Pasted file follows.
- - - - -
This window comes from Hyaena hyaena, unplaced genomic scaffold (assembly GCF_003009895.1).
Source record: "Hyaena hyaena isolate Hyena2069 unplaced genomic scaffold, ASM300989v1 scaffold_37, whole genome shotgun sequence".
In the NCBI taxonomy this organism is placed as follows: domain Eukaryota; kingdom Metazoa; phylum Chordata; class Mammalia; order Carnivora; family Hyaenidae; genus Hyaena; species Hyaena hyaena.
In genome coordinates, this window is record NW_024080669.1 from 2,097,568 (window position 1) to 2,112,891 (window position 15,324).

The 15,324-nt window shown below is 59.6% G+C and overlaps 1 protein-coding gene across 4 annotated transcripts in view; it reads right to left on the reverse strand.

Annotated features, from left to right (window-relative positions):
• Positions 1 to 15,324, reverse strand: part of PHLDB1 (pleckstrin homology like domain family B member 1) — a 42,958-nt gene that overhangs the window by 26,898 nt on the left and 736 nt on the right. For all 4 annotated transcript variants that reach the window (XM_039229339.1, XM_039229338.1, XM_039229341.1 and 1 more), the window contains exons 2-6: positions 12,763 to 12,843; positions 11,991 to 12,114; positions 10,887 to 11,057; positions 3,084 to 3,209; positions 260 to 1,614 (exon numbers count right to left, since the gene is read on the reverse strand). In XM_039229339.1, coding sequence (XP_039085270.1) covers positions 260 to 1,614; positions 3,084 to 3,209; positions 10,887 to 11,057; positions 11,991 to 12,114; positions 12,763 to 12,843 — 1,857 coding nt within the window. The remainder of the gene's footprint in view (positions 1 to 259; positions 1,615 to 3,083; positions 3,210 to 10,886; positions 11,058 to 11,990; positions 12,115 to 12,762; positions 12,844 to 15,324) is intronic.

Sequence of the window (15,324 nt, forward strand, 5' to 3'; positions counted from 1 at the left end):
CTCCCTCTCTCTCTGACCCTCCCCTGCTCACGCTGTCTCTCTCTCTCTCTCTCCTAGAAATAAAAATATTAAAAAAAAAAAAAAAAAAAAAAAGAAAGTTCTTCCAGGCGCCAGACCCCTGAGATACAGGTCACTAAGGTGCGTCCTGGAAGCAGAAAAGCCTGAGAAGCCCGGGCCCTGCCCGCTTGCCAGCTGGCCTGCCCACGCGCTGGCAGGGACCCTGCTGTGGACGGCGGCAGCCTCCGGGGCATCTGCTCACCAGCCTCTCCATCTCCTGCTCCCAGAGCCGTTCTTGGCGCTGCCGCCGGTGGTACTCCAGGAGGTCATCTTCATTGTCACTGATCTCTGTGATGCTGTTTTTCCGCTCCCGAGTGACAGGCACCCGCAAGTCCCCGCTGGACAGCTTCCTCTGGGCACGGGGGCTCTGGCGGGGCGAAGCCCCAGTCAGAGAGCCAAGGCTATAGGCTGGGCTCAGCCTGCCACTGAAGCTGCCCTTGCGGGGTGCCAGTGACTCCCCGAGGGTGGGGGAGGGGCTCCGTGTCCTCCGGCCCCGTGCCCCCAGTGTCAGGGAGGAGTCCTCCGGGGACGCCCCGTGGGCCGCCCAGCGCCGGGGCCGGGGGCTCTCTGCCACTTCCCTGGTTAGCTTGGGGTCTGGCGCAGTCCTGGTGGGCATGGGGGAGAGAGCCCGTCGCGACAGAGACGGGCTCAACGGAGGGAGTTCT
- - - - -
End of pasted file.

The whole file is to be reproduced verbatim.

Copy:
This window comes from Hyaena hyaena, unplaced genomic scaffold (assembly GCF_003009895.1).
Source record: "Hyaena hyaena isolate Hyena2069 unplaced genomic scaffold, ASM300989v1 scaffold_37, whole genome shotgun sequence".
In the NCBI taxonomy this organism is placed as follows: domain Eukaryota; kingdom Metazoa; phylum Chordata; class Mammalia; order Carnivora; family Hyaenidae; genus Hyaena; species Hyaena hyaena.
In genome coordinates, this window is record NW_024080669.1 from 2,097,568 (window position 1) to 2,112,891 (window position 15,324).

The 15,324-nt window shown below is 59.6% G+C and overlaps 1 protein-coding gene across 4 annotated transcripts in view; it reads right to left on the reverse strand.

Annotated features, from left to right (window-relative positions):
• Positions 1 to 15,324, reverse strand: part of PHLDB1 (pleckstrin homology like domain family B member 1) — a 42,958-nt gene that overhangs the window by 26,898 nt on the left and 736 nt on the right. For all 4 annotated transcript variants that reach the window (XM_039229339.1, XM_039229338.1, XM_039229341.1 and 1 more), the window contains exons 2-6: positions 12,763 to 12,843; positions 11,991 to 12,114; positions 10,887 to 11,057; positions 3,084 to 3,209; positions 260 to 1,614 (exon numbers count right to left, since the gene is read on the reverse strand). In XM_039229339.1, coding sequence (XP_039085270.1) covers positions 260 to 1,614; positions 3,084 to 3,209; positions 10,887 to 11,057; positions 11,991 to 12,114; positions 12,763 to 12,843 — 1,857 coding nt within the window. The remainder of the gene's footprint in view (positions 1 to 259; positions 1,615 to 3,083; positions 3,210 to 10,886; positions 11,058 to 11,990; positions 12,115 to 12,762; positions 12,844 to 15,324) is intronic.

Sequence of the window (15,324 nt, forward strand, 5' to 3'; positions counted from 1 at the left end):
CTCCCTCTCTCTCTGACCCTCCCCTGCTCACGCTGTCTCTCTCTCTCTCTCTCCTAGAAATAAAAATATTAAAAAAAAAAAAAAAAAAAAAAAGAAAGTTCTTCCAGGCGCCAGACCCCTGAGATACAGGTCACTAAGGTGCGTCCTGGAAGCAGAAAAGCCTGAGAAGCCCGGGCCCTGCCCGCTTGCCAGCTGGCCTGCCCACGCGCTGGCAGGGACCCTGCTGTGGACGGCGGCAGCCTCCGGGGCATCTGCTCACCAGCCTCTCCATCTCCTGCTCCCAGAGCCGTTCTTGGCGCTGCCGCCGGTGGTACTCCAGGAGGTCATCTTCATTGTCACTGATCTCTGTGATGCTGTTTTTCCGCTCCCGAGTGACAGGCACCCGCAAGTCCCCGCTGGACAGCTTCCTCTGGGCACGGGGGCTCTGGCGGGGCGAAGCCCCAGTCAGAGAGCCAAGGCTATAGGCTGGGCTCAGCCTGCCACTGAAGCTGCCCTTGCGGGGTGCCAGTGACTCCCCGAGGGTGGGGGAGGGGCTCCGTGTCCTCCGGCCCCGTGCCCCCAGTGTCAGGGAGGAGTCCTCCGGGGACGCCCCGTGGGCCGCCCAGCGCCGGGGCCGGGGGCTCTCTGCCACTTCCCTGGTTAGCTTGGGGTCTGGCGCAGTCCTGGTGGGCATGGGGGAGAGAGCCCGTCGCGACAGAGACGGGCTCAACGGAGGGAGTTCT